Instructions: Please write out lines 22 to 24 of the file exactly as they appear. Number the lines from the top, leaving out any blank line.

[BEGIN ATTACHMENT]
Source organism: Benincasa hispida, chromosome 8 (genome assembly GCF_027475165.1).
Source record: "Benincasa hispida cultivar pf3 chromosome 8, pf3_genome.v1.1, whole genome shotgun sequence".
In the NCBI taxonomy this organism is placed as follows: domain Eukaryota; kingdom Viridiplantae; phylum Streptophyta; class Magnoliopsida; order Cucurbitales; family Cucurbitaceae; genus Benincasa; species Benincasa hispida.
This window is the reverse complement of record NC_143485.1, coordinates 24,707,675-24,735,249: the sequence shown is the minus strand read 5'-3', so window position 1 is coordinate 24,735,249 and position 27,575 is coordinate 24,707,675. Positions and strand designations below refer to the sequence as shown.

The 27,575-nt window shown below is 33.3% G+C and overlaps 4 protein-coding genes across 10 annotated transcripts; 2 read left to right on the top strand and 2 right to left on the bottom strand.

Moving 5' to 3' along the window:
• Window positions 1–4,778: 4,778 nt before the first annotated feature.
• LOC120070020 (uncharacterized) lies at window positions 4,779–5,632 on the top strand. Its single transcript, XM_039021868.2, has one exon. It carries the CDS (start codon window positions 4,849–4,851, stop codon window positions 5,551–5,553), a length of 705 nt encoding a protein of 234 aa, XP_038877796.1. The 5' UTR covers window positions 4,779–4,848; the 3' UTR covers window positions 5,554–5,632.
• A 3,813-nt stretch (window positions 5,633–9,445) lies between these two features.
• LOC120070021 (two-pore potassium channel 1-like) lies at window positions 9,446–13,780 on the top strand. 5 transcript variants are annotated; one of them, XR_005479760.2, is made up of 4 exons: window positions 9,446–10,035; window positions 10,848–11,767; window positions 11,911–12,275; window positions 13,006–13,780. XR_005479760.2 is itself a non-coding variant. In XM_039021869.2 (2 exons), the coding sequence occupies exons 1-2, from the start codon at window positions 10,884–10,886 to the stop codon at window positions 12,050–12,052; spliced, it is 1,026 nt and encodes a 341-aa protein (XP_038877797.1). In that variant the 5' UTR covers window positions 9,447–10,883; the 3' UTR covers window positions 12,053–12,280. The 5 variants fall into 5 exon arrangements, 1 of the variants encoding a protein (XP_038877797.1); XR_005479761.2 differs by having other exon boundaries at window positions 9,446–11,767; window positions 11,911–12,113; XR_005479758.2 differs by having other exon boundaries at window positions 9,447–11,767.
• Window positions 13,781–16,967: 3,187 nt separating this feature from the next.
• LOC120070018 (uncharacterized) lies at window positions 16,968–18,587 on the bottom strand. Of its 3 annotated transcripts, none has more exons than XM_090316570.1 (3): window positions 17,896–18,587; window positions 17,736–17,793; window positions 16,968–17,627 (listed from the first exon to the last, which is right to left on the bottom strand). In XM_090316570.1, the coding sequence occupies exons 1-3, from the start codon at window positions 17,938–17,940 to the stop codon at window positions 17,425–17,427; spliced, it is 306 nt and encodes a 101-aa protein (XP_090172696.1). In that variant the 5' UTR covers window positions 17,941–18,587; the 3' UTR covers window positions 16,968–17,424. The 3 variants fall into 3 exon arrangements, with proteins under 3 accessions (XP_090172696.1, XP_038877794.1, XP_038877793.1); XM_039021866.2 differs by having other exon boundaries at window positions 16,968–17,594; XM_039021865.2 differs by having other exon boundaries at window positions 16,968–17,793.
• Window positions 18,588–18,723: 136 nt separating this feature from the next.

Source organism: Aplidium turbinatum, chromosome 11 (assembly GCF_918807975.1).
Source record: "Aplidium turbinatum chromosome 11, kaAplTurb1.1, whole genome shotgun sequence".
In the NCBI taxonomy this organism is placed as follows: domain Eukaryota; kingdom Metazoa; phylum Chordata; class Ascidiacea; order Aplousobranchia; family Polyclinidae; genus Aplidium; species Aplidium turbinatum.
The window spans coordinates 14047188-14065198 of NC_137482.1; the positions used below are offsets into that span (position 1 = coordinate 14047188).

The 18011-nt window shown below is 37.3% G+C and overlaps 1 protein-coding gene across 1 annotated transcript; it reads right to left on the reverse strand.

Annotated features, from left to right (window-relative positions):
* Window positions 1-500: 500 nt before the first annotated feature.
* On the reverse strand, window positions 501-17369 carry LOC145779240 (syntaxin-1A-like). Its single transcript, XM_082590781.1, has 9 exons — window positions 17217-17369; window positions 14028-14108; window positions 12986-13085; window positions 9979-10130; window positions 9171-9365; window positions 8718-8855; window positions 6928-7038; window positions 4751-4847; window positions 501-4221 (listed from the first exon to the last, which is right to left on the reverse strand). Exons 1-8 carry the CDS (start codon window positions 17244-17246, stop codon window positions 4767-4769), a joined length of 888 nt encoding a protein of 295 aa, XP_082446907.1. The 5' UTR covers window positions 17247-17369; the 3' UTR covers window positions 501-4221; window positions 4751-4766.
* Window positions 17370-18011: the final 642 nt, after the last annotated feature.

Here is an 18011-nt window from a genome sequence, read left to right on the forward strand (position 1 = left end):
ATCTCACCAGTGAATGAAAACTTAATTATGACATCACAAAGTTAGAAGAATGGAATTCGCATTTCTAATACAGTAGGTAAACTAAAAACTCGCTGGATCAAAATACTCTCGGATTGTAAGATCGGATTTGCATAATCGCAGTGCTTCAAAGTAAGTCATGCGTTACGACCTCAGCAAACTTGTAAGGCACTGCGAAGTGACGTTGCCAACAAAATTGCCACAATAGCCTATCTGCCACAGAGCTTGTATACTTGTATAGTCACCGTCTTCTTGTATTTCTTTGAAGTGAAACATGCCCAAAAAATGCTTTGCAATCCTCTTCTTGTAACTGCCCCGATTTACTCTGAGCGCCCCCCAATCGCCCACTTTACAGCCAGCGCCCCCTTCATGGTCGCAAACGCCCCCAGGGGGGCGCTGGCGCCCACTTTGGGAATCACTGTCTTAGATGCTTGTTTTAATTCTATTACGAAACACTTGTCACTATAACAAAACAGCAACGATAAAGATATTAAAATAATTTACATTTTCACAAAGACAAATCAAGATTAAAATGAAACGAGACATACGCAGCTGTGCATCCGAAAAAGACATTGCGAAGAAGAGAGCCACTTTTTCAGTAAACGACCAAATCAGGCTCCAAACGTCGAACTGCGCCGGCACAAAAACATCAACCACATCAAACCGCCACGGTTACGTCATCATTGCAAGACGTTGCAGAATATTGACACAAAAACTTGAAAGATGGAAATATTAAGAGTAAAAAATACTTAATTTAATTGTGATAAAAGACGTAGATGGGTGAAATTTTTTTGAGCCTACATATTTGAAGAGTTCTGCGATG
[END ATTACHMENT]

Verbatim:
* Window positions 17370-18011: the final 642 nt, after the last annotated feature.

Here is an 18011-nt window from a genome sequence, read left to right on the forward strand (position 1 = left end):
ATCTCACCAGTGAATGAAAACTTAATTATGACATCACAAAGTTAGAAGAATGGAATTCGCATTTCTAATACAGTAGGTAAACTAAAAACTCGCTGGATCAAAATACTCTCGGATTGTAAGATCGGATTTGCATAATCGCAGTGCTTCAAAGTAAGTCATGCGTTACGACCTCAGCAAACTTGTAAGGCACTGCGAAGTGACGTTGCCAACAAAATTGCCACAATAGCCTATCTGCCACAGAGCTTGTATACTTGTATAGTCACCGTCTTCTTGTATTTCTTTGAAGTGAAACATGCCCAAAAAATGCTTTGCAATCCTCTTCTTGTAACTGCCCCGATTTACTCTGAGCGCCCCCCAATCGCCCACTTTACAGCCAGCGCCCCCTTCATGGTCGCAAACGCCCCCAGGGGGGCGCTGGCGCCCACTTTGGGAATCACTGTCTTAGATGCTTGTTTTAATTCTATTACGAAACACTTGTCACTATAACAAAACAGCAACGATAAAGATATTAAAATAATTTACATTTTCACAAAGACAAATCAAGATTAAAATGAAACGAGACATACGCAGCTGTGCATCCGAAAAAGACATTGCGAAGAAGAGAGCCACTTTTTCAGTAAACGACCAAATCAGGCTCCAAACGTCGAACTGCGCCGGCACAAAAACATCAACCACATCAAACCGCCACGGTTACGTCATCATTGCAAGACGTTGCAGAATATTGACACAAAAACTTGAAAGATGGAAATATTAAGAGTAAAAAATACTTAATTTAATTGTGATAAAAGACGTAGATGGGTGAAATTTTTTTGAGCCTACATATTTGAAGAGTTCTGCGATG